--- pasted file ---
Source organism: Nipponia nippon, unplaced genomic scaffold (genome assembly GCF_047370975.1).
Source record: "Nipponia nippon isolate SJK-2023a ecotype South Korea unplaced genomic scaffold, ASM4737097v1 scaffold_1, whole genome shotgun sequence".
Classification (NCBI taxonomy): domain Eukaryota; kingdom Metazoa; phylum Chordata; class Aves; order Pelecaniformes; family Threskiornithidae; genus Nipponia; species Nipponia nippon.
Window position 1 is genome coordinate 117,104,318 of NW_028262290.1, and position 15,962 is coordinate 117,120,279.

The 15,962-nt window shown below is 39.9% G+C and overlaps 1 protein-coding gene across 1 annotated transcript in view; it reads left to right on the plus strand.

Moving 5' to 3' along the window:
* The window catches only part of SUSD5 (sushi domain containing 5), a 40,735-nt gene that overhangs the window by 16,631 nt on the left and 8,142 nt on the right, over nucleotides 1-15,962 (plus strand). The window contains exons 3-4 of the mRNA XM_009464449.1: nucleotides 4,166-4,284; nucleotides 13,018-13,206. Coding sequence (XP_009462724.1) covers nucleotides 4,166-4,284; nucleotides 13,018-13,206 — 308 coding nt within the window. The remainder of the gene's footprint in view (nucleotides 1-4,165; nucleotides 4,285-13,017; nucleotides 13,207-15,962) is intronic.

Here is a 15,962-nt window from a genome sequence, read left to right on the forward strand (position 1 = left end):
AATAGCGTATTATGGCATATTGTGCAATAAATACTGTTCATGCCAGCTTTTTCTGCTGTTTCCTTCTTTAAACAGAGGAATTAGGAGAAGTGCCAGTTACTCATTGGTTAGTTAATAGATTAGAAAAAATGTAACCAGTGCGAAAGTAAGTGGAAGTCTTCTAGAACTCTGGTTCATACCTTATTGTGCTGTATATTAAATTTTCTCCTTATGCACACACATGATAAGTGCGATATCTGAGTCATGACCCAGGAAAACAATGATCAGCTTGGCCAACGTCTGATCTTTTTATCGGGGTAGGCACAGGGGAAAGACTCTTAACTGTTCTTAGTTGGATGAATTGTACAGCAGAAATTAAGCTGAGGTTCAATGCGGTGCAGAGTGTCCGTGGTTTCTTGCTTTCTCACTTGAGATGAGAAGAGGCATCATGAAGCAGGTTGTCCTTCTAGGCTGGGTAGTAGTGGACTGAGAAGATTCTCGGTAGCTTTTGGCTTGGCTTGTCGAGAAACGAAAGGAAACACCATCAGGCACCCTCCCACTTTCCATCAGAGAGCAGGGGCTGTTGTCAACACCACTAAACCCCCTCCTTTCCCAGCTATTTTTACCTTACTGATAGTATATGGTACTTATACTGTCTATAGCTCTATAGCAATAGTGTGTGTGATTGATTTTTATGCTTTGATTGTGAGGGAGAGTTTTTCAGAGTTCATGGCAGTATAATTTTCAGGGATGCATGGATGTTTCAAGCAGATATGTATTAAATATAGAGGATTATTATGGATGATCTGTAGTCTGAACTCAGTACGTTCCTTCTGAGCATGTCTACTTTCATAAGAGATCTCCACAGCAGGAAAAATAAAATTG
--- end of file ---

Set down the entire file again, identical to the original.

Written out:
Source organism: Nipponia nippon, unplaced genomic scaffold (genome assembly GCF_047370975.1).
Source record: "Nipponia nippon isolate SJK-2023a ecotype South Korea unplaced genomic scaffold, ASM4737097v1 scaffold_1, whole genome shotgun sequence".
Classification (NCBI taxonomy): domain Eukaryota; kingdom Metazoa; phylum Chordata; class Aves; order Pelecaniformes; family Threskiornithidae; genus Nipponia; species Nipponia nippon.
Window position 1 is genome coordinate 117,104,318 of NW_028262290.1, and position 15,962 is coordinate 117,120,279.

The 15,962-nt window shown below is 39.9% G+C and overlaps 1 protein-coding gene across 1 annotated transcript in view; it reads left to right on the plus strand.

Moving 5' to 3' along the window:
* The window catches only part of SUSD5 (sushi domain containing 5), a 40,735-nt gene that overhangs the window by 16,631 nt on the left and 8,142 nt on the right, over nucleotides 1-15,962 (plus strand). The window contains exons 3-4 of the mRNA XM_009464449.1: nucleotides 4,166-4,284; nucleotides 13,018-13,206. Coding sequence (XP_009462724.1) covers nucleotides 4,166-4,284; nucleotides 13,018-13,206 — 308 coding nt within the window. The remainder of the gene's footprint in view (nucleotides 1-4,165; nucleotides 4,285-13,017; nucleotides 13,207-15,962) is intronic.

Here is a 15,962-nt window from a genome sequence, read left to right on the forward strand (position 1 = left end):
AATAGCGTATTATGGCATATTGTGCAATAAATACTGTTCATGCCAGCTTTTTCTGCTGTTTCCTTCTTTAAACAGAGGAATTAGGAGAAGTGCCAGTTACTCATTGGTTAGTTAATAGATTAGAAAAAATGTAACCAGTGCGAAAGTAAGTGGAAGTCTTCTAGAACTCTGGTTCATACCTTATTGTGCTGTATATTAAATTTTCTCCTTATGCACACACATGATAAGTGCGATATCTGAGTCATGACCCAGGAAAACAATGATCAGCTTGGCCAACGTCTGATCTTTTTATCGGGGTAGGCACAGGGGAAAGACTCTTAACTGTTCTTAGTTGGATGAATTGTACAGCAGAAATTAAGCTGAGGTTCAATGCGGTGCAGAGTGTCCGTGGTTTCTTGCTTTCTCACTTGAGATGAGAAGAGGCATCATGAAGCAGGTTGTCCTTCTAGGCTGGGTAGTAGTGGACTGAGAAGATTCTCGGTAGCTTTTGGCTTGGCTTGTCGAGAAACGAAAGGAAACACCATCAGGCACCCTCCCACTTTCCATCAGAGAGCAGGGGCTGTTGTCAACACCACTAAACCCCCTCCTTTCCCAGCTATTTTTACCTTACTGATAGTATATGGTACTTATACTGTCTATAGCTCTATAGCAATAGTGTGTGTGATTGATTTTTATGCTTTGATTGTGAGGGAGAGTTTTTCAGAGTTCATGGCAGTATAATTTTCAGGGATGCATGGATGTTTCAAGCAGATATGTATTAAATATAGAGGATTATTATGGATGATCTGTAGTCTGAACTCAGTACGTTCCTTCTGAGCATGTCTACTTTCATAAGAGATCTCCACAGCAGGAAAAATAAAATTG